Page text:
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Async Iteration in Nodejs

kwabenberko profile image Kwabena Bio Berko ・2 min read

Node.js is an amazing JavaScript run-time environment, no doubt. Its non-blocking IO model makes applications built with it amazingly fast and highly efficient. But sometimes its non-blocking nature provides some interesting challenges when performing asynchronous iterations.

Lets say we have an array of user ids, and we want to loop through the array and query our users collection(or table) for more information such as their first name, last name and email address. In the end we want to return another array of objects containing these data.

One approach we may use will be as follows:


const getUserDetails = (userIds, callback) => {

    let userInfoArr = [];

    for(let i = 0; i < userIds.length; i++){
        User.findById(userIds[i], (err, user) => {
            if(err){
                return next(err);
            }

            userInfoArr.push({
                firstName: user.firstName,
                lastName: user.lastName,
                email: user.email
            });
        })
    }

    callback(userInfoArr);
}

getUserDetails(ids, (users) => {
    console.log(users);
})

You might think this will work and that we successfully get back the array of users that we wanted, but when we log the resulting users array to the console, we get an empty array. Why is that?

Well, as we already know, node is asynchronous: it doesn't sit around and wait for the result of an execution and instead goes back only when the result is available.
So the reason we are getting an empty array is that at the point where we logged the resulting array, the execution of our code was not complete.

This means we have to wait for the execution to be complete before we return our results. One way that has worked for me is by introducing a new counter variable.
In every iteration, the value of the counter is increased and then checked to see if its equal to the length of the array we are iterating over. If the counter is equal to the array's length, then we assume the execution has completed and we return the resulting array, like so:



const getUserDetails = (userIds, callback) => {

    let userInfoArr = [];
    let counter = 0;

    for(let i = 0; i < userIds.length; i++){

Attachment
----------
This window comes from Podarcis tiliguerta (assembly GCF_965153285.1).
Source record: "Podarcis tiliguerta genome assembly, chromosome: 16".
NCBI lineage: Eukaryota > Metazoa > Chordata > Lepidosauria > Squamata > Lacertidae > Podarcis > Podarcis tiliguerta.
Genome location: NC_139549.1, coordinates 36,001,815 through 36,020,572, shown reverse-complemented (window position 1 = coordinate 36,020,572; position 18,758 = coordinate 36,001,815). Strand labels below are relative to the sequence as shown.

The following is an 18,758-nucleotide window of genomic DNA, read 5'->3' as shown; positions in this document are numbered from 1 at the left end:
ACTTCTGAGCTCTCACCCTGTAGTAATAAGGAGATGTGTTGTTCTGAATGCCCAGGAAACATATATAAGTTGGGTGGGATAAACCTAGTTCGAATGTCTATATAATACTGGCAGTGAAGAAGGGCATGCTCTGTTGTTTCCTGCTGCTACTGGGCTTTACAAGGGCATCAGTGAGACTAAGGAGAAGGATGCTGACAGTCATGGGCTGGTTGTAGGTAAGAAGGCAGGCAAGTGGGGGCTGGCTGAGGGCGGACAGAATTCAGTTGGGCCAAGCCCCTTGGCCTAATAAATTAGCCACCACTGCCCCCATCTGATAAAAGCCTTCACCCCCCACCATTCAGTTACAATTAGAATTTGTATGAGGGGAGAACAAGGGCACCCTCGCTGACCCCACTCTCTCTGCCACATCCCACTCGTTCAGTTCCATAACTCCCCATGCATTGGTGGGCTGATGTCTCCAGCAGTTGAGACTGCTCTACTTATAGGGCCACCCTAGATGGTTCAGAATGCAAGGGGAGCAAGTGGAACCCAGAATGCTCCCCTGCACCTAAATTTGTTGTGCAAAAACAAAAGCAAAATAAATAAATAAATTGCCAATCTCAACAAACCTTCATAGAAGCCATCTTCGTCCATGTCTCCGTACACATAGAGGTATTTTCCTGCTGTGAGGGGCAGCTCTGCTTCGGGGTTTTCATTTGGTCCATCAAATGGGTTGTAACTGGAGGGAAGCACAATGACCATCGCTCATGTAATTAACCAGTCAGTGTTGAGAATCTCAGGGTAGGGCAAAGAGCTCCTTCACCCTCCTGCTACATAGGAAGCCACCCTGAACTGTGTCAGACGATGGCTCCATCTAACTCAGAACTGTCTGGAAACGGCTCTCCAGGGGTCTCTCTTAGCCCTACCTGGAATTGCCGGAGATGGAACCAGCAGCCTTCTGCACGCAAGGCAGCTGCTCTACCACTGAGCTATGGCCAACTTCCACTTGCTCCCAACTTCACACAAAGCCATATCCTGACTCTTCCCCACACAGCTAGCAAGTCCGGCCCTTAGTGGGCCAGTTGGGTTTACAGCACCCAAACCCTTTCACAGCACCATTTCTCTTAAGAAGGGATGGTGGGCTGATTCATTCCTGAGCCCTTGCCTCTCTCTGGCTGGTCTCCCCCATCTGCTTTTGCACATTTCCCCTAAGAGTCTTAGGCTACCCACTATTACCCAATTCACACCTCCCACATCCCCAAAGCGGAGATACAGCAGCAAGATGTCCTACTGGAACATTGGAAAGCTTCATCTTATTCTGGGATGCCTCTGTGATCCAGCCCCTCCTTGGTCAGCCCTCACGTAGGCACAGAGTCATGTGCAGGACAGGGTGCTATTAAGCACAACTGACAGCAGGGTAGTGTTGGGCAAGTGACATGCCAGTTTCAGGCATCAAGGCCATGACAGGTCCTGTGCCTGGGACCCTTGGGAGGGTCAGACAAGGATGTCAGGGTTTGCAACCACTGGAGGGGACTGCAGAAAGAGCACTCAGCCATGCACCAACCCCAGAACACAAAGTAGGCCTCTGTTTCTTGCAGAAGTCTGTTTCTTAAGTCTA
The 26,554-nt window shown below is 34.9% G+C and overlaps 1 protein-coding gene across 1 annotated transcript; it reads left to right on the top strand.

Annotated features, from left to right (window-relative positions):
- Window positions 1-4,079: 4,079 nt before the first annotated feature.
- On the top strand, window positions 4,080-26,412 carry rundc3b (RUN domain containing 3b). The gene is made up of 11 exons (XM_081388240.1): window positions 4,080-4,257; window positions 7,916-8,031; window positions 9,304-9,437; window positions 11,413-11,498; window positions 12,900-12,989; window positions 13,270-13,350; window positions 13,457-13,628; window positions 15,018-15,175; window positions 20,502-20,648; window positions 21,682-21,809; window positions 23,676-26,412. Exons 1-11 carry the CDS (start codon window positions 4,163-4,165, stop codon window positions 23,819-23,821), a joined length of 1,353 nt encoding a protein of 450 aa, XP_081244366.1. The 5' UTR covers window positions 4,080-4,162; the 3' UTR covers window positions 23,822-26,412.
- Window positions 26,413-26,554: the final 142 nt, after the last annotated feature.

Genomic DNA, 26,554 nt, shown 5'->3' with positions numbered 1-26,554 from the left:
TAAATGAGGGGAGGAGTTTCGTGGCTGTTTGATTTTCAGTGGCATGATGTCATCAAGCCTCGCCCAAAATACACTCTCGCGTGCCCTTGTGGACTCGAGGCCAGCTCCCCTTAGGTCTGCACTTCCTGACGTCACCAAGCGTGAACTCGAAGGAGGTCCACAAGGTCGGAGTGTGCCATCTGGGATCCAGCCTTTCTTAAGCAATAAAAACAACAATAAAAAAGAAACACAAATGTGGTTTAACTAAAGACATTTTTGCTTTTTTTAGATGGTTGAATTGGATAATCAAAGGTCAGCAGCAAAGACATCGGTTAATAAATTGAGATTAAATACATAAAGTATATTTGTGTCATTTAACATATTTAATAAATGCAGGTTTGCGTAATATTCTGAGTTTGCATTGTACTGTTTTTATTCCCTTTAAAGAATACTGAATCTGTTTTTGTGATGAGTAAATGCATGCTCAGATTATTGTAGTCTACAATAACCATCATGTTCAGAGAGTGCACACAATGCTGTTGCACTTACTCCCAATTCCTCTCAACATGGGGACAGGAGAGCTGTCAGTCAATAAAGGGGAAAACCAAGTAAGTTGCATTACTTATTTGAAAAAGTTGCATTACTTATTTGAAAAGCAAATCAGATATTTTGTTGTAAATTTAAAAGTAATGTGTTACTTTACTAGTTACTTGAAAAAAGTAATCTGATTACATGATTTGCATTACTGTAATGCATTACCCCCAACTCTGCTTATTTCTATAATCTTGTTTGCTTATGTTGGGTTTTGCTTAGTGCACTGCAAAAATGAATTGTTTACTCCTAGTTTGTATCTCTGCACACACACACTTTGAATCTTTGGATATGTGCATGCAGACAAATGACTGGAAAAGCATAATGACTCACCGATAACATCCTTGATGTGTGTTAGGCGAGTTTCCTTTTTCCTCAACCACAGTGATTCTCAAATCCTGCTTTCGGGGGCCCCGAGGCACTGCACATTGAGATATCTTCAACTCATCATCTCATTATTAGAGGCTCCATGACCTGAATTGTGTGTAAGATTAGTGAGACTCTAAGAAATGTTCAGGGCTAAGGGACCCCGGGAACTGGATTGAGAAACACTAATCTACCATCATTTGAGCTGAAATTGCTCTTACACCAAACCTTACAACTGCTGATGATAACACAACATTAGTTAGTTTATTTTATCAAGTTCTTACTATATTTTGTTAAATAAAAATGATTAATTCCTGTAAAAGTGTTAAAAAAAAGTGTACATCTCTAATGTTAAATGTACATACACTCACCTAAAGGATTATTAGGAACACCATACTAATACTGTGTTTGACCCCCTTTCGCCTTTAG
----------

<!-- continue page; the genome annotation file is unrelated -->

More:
User.findById(userIds[i], (err, user) => {
            if(err){
                return next(err);
            }

            userInfoArr.push({
                firstName: user.firstName,
                lastName: user.lastName,
                email: user.email
            });

            counter++;

            if(counter == userIds.length){
                return callback(userInfoArr);
            }
        })
    }
}

getUserDetails(ids, (users) => {
    console.log(users);
});


Happy coding!

Posted on Oct 17 '17 by:

Discussion

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Nice! This one has snuck up on me (and I'd wager most javascript developers) more often than I'd like to admit. Javascript's non-blocking I/O is nice but can be a bit counter-intuitive for async operations.

I've become a big fan of doing operations like this which can be done in parallel using something like Promise.all over callbacks. (I actually use generators most of the time, as the project I work on has issues upgrading past node v6 - but async/await would work great as Ryan mentioned)

I would wrap the findById in a Promise (I do this manually but something like BluebirdJS can handle entire libraries if you are dealing with old node packages):

const findById = (userId) => {
  return new Promise((resolve, reject) => {
    User.findById(userId, (err, user) => {
       if (err)  {
         reject(err);
       } else {
         resolve({
          firstName: user.firstName,
          lastName: user.lastName,
          email: user.email
         });
    });
  });
}

With this helper, we can just do something like:

return Promise.all(ids.map((id) => findById(id)));

(where our caller would use the result of the promise.)

Note that with Promise.all, a single rejection will terminate the entire call, so if you can tolerate partial results, I recommend just console.error(err) with a resolve() instead of reject(err). You can pick out the empty objects before returning.

 
 

Hey Kwabena, it’s funny that you posted this today because I posted my solution to the async problem as well today 😂 I like the creative counter approach that you used. You might be able to benefit from Promises and Async/Await! I talk about them in my last article: dev.to/ryhenness/the-path-to-conqu...

 
if(error) return callback(error)

If there is no error:

return callback(null, userInfoArr)

When working with callbacks is important error first management